Does a graduate law degree increase a lawyer’s value on the legal job market?
Not according to Steven John, a managing director at legal recruiting firm Major, Lindsey & Africa.
John delivered that unwelcome assessment to a roomful of law school administrators during the annual meeting of the Association of American Law Schools in Washington on Jan. 7.
In fact, John said, advanced degrees in law — with the exception of LL.M.s for foreign-trained attorneys and tax LL.M.s — can actually hurt job candidates, because they may signal uncertainty about their career paths or attempts to avoid the reality of a difficult job search. Also suspect is when candidates study in areas that do not dovetail with their practice experience.
John said he asked his fellow recruiters at Major Lindsey whether they ever had a client specifically request candidates with advanced degrees — with the exception of tax LL.M.s — or whether a candidate ever secured a job because of an advanced degree.
The answer to both questions was no.
“The market has never demanded it,” he said during a panel discussion. “Advanced degrees never come into the conversation.” In fact, he added, some of his colleagues advise job seekers to leave LL.M.s off their resumes.
Practice experience, especially in specialized areas of the law, is what his clients want, John said.
The programs were not without their defenders. Several panelists argued that they can help graduates get a leg up in the job market outside the large law firms that Major Lindsey serves. They also can help mid-career attorneys trying to break into new areas of law, or help attorneys enter new geographic markets, said New York Law School professor Marshall Tracht, who runs an LL.M. program in real estate law. Students can complete a J.D. and real estate LL.M. in seven semesters, paying a discounted price for the advanced degree. “It’s been effective in getting people job interviews and some job opportunities,” he said.
Tracht noted that the market for real estate attorneys has been markedly slow during the past three years. Subsequently, when firms advertise for attorneys with two to three years’ experience, they are flooded with applications from candidates who don’t meet that requirement. Under those circumstances, their LL.M.s have helped his graduates land interviews, mostly at firms with between three and five attorneys, he said.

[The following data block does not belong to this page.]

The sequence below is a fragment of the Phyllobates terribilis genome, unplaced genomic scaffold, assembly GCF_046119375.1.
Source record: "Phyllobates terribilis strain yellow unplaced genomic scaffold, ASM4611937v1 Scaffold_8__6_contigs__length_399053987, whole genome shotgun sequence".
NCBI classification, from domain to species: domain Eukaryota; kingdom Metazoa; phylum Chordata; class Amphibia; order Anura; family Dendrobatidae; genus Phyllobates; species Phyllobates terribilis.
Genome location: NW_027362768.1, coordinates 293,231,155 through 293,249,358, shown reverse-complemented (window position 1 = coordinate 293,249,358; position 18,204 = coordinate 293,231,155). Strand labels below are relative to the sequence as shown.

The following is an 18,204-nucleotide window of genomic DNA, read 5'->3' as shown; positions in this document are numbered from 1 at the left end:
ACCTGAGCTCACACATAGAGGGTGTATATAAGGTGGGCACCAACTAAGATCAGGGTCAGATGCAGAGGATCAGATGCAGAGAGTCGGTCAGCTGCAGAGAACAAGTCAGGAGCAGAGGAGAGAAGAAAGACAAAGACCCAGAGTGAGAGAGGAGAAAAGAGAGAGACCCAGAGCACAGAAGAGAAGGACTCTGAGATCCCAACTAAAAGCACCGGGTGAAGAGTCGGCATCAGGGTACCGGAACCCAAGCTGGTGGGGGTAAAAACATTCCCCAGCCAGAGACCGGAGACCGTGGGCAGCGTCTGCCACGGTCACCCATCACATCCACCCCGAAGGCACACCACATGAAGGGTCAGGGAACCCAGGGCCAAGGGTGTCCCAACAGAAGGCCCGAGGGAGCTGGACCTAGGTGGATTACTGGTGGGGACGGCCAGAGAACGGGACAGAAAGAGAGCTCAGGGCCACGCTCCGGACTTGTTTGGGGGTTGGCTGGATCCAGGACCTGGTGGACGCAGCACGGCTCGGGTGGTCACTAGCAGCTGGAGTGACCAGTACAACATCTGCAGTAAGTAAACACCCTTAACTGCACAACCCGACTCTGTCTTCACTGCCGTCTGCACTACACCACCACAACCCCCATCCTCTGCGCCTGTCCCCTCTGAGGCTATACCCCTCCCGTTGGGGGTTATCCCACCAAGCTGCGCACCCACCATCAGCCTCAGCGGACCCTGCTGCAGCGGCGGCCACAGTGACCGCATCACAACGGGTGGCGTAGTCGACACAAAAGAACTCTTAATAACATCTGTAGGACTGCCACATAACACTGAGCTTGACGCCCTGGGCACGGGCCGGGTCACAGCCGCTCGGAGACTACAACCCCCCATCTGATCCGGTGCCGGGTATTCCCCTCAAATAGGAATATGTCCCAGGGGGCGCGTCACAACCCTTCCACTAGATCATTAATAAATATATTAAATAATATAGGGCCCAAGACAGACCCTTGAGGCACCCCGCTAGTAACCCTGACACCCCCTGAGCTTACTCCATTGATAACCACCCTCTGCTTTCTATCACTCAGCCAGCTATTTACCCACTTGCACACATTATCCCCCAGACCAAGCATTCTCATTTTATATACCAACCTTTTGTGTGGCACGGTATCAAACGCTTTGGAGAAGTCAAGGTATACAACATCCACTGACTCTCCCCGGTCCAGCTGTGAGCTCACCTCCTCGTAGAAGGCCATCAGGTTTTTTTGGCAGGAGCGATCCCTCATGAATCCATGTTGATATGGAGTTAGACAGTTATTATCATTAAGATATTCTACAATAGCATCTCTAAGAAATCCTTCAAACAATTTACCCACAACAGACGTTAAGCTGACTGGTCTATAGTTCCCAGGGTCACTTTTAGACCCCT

“Depending on where you are in the market, you face different economics,” he said. “I think there is a strong case to be made for students to do advanced, specialized degree programs.”
Of course, law schools have a financial incentive to maintain advanced degree programs, since they help generate tuition revenue, said James Rosenblatt, dean of the Mississippi College School of Law. His school has launched an LL.M. program for international lawyers intended in part to “relive some pressure as far as building the J.D. class.”
But he stressed that money can’t be the primary motivation and disputed the perception that LL.M.s are “cash cows.” He noted that it requires significant resources to ensure that international students can communicate effectively in the classroom and are not isolated from the J.D. students.
The University of Pennsylvania Law School has an LL.M. program for 100 international students and is exploring the possibility of working with other schools within the university to offer additional advanced degree programs, said assistant dean for graduate programs Matthew Parker.
Still, when consulted by law students and attorneys considering LL.M. programs, John said that he and his colleagues wave the yellow flag.
“We urge them to exercise caution,” he said. “The additional six months or a year of training can only help you if you understand why you’re doing it, and if you can articulate in a job interview what it brings to the table as far as benefiting the firm or the client.”
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